Jul 4 19:36 [raw]
Quantum key distribution (QKD) is a ruse. It is a ruse to convince government agencies and corporations to abandon classical encryption for a pie in the sky key exchange mechanism that can't be trusted. If the NSA lets this ruse go unabated the consequences could be disastrous to western nations' intelligence and data security. The initial seed of QKD must be exchanged using PKI. This is the weak link, and the link that the ruse promoters want all communications dependent on. They use high-sounding jargon from quantum mechnics to sell this snake oil. Current popular PKI schemes all have the weakness of relying on the intractibility of factoring. The other intractible problem, discrete logarithms, is a much harder problem and is used much less frequently. Logarithms do not follow any fractal pattern, whereas recent research has shown that prime distances (factors) do exhibit a definite adherence to fractals, which means they can be graphed by polynomials. The quantum hype is pushing to get everyone to trust in this weak link, while promoting it as Quantum OTP. It is not OTP if a factor-bound PKI is involved to exchange the key generator. It is still mathematical crypto, which has never been proven secure. Don't buy into the ruse. Use real OTP by physically exchanging one-time-pads, and discard pads after use. If you use the QKD's PKI step to exchange OTP seed material, you might as well just use PKI to exchange symmetric keys.
Jul 5 03:56 [raw]
I can't agree more! I'm a physicist and I've taken courses on quantum information theory. It's still just as possible to do a MitM attack by capturing both classical and quantum channels. *sigh* I don't even think that general purpose quantum computing (as needed for cracking RSA / DSA / ECC) is a realistic possibility, to be honest. And even if it is, we already have classical crypto algos that are believed to be quantum-resistant!
Jul 5 09:40 [raw]
Be careful. The pro-quantum trolls will crucify you for this blasphemy. I also doubt the idea of quantum computers being physically possible. I do believe we could simulate quantum states, but not actually have real quantum states under human or machine control. I appreciate your feedback. I do hope you will be lurking (and chiming in) on the chans for a long time to come.
Jul 5 15:43 [raw]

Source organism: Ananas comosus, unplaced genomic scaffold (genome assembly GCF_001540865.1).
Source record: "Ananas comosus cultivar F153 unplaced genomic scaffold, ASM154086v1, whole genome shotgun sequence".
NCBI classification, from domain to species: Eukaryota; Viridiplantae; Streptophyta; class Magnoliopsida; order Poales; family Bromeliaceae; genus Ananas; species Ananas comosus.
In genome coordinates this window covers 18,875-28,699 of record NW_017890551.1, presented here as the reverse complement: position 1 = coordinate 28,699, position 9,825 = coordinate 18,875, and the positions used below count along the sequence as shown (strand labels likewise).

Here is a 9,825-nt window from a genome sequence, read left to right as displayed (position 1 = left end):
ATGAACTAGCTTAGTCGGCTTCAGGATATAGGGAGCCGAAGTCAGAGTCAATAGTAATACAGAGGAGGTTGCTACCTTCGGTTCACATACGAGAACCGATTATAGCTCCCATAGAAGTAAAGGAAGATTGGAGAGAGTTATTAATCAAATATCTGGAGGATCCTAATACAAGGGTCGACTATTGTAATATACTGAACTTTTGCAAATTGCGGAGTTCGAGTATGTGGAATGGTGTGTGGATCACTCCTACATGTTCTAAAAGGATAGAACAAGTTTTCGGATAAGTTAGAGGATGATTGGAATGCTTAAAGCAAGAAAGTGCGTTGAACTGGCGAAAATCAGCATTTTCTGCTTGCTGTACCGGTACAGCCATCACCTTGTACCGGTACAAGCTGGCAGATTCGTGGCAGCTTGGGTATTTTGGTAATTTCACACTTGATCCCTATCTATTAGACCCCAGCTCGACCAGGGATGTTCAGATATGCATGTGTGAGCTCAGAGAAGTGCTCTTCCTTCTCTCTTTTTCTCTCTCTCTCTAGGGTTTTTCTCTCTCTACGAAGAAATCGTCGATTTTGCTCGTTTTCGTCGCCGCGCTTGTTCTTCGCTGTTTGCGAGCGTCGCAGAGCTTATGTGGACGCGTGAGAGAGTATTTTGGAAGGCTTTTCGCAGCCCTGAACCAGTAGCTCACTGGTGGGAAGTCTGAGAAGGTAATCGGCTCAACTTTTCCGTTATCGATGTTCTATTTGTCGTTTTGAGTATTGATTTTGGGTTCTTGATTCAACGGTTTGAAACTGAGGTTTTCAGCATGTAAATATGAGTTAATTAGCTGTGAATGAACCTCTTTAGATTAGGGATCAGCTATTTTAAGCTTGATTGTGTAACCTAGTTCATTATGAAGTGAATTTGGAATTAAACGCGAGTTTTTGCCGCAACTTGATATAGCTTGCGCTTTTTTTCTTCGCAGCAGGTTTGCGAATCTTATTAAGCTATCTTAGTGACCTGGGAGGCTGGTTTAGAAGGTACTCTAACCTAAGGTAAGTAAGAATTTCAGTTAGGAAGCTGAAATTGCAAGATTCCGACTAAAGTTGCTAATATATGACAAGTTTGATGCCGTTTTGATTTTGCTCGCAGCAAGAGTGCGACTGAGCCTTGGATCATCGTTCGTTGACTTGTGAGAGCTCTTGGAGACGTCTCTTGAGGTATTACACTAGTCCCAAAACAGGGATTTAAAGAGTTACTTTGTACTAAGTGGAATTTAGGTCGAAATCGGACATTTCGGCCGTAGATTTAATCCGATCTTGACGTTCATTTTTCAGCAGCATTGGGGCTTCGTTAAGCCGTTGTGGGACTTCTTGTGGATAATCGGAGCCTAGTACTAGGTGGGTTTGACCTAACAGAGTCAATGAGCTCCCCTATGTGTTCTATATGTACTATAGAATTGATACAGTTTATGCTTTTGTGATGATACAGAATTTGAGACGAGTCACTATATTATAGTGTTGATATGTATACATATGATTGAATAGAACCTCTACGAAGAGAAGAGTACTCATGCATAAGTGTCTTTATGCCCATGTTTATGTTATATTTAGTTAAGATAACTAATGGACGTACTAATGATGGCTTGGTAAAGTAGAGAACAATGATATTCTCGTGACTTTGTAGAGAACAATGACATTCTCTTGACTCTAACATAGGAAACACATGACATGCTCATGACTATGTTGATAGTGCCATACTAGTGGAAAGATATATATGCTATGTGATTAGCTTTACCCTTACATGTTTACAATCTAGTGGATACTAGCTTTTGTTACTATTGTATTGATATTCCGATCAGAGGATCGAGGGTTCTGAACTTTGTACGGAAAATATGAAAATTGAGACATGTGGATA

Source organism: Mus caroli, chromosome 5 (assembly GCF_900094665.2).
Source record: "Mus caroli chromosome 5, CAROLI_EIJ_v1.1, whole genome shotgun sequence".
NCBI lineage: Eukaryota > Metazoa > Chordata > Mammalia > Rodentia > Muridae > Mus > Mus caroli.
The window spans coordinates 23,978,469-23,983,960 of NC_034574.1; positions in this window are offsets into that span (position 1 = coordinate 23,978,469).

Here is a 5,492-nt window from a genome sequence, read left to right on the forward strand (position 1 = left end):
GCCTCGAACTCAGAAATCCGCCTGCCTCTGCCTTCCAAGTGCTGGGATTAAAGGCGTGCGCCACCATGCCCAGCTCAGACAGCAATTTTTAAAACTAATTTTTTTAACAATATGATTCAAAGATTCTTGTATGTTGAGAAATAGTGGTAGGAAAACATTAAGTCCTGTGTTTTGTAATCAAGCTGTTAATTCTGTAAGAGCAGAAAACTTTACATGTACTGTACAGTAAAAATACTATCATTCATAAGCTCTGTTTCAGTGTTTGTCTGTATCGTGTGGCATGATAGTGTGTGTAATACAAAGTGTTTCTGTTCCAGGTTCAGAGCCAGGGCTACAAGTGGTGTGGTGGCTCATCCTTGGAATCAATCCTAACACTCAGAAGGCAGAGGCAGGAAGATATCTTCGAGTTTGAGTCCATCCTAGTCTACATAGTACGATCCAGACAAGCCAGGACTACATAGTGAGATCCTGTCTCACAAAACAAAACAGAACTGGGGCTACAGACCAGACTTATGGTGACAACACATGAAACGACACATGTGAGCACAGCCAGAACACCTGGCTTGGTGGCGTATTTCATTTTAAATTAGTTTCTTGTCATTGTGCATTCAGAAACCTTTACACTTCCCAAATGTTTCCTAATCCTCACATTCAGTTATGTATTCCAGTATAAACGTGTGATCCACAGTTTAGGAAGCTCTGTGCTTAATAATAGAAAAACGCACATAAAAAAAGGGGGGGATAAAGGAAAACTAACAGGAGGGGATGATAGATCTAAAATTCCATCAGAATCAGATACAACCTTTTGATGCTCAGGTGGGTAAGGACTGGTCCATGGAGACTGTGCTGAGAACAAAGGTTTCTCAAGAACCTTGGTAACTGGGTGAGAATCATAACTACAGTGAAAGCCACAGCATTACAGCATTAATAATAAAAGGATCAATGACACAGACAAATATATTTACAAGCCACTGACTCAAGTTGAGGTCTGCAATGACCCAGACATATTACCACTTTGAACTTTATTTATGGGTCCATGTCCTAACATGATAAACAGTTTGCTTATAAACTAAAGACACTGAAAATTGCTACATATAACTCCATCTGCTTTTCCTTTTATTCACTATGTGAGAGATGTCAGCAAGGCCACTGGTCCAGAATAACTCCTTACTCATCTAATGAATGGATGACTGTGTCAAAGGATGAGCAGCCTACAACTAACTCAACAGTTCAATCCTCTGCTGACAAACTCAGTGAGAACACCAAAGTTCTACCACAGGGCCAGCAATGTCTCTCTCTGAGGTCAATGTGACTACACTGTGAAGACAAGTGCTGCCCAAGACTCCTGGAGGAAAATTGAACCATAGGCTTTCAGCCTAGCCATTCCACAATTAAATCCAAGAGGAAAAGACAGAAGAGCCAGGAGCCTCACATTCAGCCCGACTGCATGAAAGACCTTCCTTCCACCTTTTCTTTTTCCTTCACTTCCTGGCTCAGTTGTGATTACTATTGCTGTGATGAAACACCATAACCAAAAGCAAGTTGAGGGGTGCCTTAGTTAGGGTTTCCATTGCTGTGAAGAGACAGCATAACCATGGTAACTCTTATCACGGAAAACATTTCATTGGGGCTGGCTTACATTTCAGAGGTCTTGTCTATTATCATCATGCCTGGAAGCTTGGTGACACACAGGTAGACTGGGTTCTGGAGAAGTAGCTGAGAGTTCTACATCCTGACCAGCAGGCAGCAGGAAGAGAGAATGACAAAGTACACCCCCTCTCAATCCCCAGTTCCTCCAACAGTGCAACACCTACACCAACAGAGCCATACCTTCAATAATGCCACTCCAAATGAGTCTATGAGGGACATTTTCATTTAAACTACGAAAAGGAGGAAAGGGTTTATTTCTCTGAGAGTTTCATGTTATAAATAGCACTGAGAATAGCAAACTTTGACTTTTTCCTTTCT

> Current popular PKI schemes all have the weakness of relying on the intractibility of factoring. The other intractible problem, discrete logarithms, is a much harder problem and is used much less frequently. Some ECC schemes use discrete log problem over curves and binary fields, but none of the curves and fields can be trusted and the keys are too short to be taken seriously. Even high-end consumer hardware can't brute force these short keys, but $100 million black-ops math mammoths are likely breaking them in realtime. NSA can easily afford a data center running thousands of networked, multi-core processors and GPUs. That would rip through bitcoin keys and other ECC short-key systems. Elgamal is a good scheme if it relies strictly on the discrete log and uses really big keys. The weak link is the prime factorization problem. If your public key is the product of two primes you must be naive to think the government hasn't thrown billions at that problem. The fact that the number has factors is the security problem. The public key should be a prime number, and the private key should be a large field of moduli related to the number, or vice-versa. If someone discovers a way to factor huge numbers efficiently (don't assume they haven't, or you are assuming security which is wrong thinking) then all communications using RSA-type schemes are compromised for all time. The discrete log problem is a matter of iterations rather than numerical structure so it is a MUCH harder problem when dealing with big keys. Recently university researchers published a report in which they discovered and proved a series of repeating, overlapping fractals underlie the entire sequence of numbers to infinity. This means that there is real potential to discover a mapping of polynomials to large numbers and quickly discover their prime factors.